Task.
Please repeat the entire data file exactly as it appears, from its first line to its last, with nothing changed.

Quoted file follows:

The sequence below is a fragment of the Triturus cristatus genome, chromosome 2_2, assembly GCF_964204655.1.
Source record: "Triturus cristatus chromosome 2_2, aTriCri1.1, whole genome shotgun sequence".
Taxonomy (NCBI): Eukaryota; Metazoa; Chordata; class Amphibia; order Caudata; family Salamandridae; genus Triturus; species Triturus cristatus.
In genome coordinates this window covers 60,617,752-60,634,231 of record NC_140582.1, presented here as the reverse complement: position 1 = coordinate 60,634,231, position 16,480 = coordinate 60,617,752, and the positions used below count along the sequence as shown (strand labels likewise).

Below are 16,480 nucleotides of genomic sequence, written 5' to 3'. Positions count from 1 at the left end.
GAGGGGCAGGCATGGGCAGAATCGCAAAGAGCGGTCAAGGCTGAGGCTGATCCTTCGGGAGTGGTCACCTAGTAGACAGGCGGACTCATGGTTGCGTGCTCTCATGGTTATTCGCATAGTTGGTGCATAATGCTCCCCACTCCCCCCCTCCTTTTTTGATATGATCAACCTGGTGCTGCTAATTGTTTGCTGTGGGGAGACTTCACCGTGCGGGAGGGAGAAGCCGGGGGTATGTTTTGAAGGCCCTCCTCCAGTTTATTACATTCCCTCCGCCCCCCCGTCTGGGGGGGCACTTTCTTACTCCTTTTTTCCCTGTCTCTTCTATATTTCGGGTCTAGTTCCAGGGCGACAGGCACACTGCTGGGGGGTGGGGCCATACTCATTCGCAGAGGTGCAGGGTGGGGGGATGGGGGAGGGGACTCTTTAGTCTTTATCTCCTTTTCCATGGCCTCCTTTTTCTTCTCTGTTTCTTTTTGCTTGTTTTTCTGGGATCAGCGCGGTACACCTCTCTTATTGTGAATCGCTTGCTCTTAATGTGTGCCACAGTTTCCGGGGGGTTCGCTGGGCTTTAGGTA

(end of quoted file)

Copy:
The sequence below is a fragment of the Triturus cristatus genome, chromosome 2_2, assembly GCF_964204655.1.
Source record: "Triturus cristatus chromosome 2_2, aTriCri1.1, whole genome shotgun sequence".
Taxonomy (NCBI): Eukaryota; Metazoa; Chordata; class Amphibia; order Caudata; family Salamandridae; genus Triturus; species Triturus cristatus.
In genome coordinates this window covers 60,617,752-60,634,231 of record NC_140582.1, presented here as the reverse complement: position 1 = coordinate 60,634,231, position 16,480 = coordinate 60,617,752, and the positions used below count along the sequence as shown (strand labels likewise).

Below are 16,480 nucleotides of genomic sequence, written 5' to 3'. Positions count from 1 at the left end.
GAGGGGCAGGCATGGGCAGAATCGCAAAGAGCGGTCAAGGCTGAGGCTGATCCTTCGGGAGTGGTCACCTAGTAGACAGGCGGACTCATGGTTGCGTGCTCTCATGGTTATTCGCATAGTTGGTGCATAATGCTCCCCACTCCCCCCCTCCTTTTTTGATATGATCAACCTGGTGCTGCTAATTGTTTGCTGTGGGGAGACTTCACCGTGCGGGAGGGAGAAGCCGGGGGTATGTTTTGAAGGCCCTCCTCCAGTTTATTACATTCCCTCCGCCCCCCCGTCTGGGGGGGCACTTTCTTACTCCTTTTTTCCCTGTCTCTTCTATATTTCGGGTCTAGTTCCAGGGCGACAGGCACACTGCTGGGGGGTGGGGCCATACTCATTCGCAGAGGTGCAGGGTGGGGGGATGGGGGAGGGGACTCTTTAGTCTTTATCTCCTTTTCCATGGCCTCCTTTTTCTTCTCTGTTTCTTTTTGCTTGTTTTTCTGGGATCAGCGCGGTACACCTCTCTTATTGTGAATCGCTTGCTCTTAATGTGTGCCACAGTTTCCGGGGGGTTCGCTGGGCTTTAGGTA